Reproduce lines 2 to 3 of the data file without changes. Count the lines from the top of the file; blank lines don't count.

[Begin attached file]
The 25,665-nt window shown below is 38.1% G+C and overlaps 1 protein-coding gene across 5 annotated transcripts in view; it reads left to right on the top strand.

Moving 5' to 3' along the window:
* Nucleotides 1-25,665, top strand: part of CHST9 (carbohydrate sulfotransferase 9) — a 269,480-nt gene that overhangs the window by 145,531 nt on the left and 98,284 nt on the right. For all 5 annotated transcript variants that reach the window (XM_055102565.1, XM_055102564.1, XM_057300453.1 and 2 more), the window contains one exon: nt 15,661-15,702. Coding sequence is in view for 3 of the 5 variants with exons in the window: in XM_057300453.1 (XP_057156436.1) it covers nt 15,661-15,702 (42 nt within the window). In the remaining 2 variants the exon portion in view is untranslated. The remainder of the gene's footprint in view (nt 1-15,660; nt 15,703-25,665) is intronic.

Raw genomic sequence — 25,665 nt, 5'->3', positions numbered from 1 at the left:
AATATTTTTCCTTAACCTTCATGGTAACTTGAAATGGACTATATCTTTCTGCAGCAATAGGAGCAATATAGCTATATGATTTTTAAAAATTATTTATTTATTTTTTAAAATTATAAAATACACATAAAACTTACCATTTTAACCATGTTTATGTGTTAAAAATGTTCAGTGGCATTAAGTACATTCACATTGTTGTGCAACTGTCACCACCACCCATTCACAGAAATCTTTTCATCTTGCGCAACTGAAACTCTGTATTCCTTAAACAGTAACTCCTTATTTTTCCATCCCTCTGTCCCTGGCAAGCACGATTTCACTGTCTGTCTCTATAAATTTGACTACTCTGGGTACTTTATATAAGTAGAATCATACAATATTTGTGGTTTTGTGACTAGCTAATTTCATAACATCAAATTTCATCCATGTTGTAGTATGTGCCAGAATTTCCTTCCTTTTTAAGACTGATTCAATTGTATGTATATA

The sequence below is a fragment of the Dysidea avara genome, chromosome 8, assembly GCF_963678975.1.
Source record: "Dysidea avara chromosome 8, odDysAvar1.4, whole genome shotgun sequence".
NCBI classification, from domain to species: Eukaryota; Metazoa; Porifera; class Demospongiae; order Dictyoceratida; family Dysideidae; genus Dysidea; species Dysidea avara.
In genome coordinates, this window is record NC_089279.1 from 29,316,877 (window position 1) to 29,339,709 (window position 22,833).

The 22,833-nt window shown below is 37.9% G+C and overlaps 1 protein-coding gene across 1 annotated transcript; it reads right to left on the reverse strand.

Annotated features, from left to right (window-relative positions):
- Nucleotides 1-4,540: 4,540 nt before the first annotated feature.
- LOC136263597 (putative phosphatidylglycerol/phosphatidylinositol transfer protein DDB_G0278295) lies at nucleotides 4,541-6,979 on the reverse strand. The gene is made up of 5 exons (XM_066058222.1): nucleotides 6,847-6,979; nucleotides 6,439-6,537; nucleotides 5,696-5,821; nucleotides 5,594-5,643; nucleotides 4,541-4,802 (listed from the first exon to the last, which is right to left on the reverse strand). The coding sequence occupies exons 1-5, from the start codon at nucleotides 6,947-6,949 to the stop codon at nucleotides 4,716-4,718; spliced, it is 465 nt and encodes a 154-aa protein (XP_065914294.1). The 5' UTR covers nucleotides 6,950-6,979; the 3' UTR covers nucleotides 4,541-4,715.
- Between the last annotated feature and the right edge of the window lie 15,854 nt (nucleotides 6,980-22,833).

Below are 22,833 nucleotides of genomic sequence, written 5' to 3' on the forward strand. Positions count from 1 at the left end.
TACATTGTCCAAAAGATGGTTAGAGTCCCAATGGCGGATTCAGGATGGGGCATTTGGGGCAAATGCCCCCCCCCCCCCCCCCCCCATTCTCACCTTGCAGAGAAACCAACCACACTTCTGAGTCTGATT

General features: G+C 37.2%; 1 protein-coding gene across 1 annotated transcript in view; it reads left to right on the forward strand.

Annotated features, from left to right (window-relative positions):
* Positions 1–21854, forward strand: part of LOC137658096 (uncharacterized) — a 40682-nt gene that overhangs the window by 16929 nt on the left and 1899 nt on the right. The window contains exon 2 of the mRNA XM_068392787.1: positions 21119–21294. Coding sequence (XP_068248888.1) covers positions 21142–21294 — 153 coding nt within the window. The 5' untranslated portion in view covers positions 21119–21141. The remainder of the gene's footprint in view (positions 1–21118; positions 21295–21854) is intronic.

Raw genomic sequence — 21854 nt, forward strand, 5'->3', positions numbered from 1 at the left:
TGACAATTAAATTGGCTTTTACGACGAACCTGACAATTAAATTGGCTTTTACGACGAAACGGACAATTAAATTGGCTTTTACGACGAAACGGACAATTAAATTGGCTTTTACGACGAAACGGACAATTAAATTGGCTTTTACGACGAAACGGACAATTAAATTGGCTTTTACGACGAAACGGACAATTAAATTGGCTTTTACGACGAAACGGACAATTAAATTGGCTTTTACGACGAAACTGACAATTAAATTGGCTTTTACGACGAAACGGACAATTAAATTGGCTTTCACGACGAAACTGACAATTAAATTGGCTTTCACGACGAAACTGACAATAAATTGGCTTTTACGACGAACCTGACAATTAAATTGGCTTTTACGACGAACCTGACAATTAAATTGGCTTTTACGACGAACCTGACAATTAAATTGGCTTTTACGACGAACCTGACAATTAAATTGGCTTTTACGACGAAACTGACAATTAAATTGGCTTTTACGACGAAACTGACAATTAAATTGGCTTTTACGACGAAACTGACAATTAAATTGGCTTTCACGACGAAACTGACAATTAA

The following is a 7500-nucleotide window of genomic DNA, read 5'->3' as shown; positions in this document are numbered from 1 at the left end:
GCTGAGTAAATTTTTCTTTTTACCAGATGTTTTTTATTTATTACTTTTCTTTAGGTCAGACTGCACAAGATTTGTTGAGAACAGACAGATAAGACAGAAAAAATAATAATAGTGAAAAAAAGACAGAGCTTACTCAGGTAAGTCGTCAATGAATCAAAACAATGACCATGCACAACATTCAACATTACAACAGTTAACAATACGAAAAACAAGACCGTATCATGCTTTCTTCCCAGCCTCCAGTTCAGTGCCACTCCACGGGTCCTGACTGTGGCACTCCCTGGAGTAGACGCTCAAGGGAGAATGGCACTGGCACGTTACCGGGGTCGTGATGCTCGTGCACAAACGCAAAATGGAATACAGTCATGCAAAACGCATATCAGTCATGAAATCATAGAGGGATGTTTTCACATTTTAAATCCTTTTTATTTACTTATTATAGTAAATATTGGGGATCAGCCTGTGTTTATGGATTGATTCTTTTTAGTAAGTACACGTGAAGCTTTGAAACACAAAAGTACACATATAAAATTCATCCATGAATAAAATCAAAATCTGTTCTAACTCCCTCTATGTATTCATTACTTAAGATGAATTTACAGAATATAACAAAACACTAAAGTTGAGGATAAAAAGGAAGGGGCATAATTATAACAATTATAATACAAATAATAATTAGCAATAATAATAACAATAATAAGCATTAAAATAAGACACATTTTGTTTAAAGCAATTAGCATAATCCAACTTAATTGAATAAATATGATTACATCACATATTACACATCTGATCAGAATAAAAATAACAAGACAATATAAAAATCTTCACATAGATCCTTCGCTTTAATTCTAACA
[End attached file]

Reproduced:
Moving 5' to 3' along the window:
* Nucleotides 1-25,665, top strand: part of CHST9 (carbohydrate sulfotransferase 9) — a 269,480-nt gene that overhangs the window by 145,531 nt on the left and 98,284 nt on the right. For all 5 annotated transcript variants that reach the window (XM_055102565.1, XM_055102564.1, XM_057300453.1 and 2 more), the window contains one exon: nt 15,661-15,702. Coding sequence is in view for 3 of the 5 variants with exons in the window: in XM_057300453.1 (XP_057156436.1) it covers nt 15,661-15,702 (42 nt within the window). In the remaining 2 variants the exon portion in view is untranslated. The remainder of the gene's footprint in view (nt 1-15,660; nt 15,703-25,665) is intronic.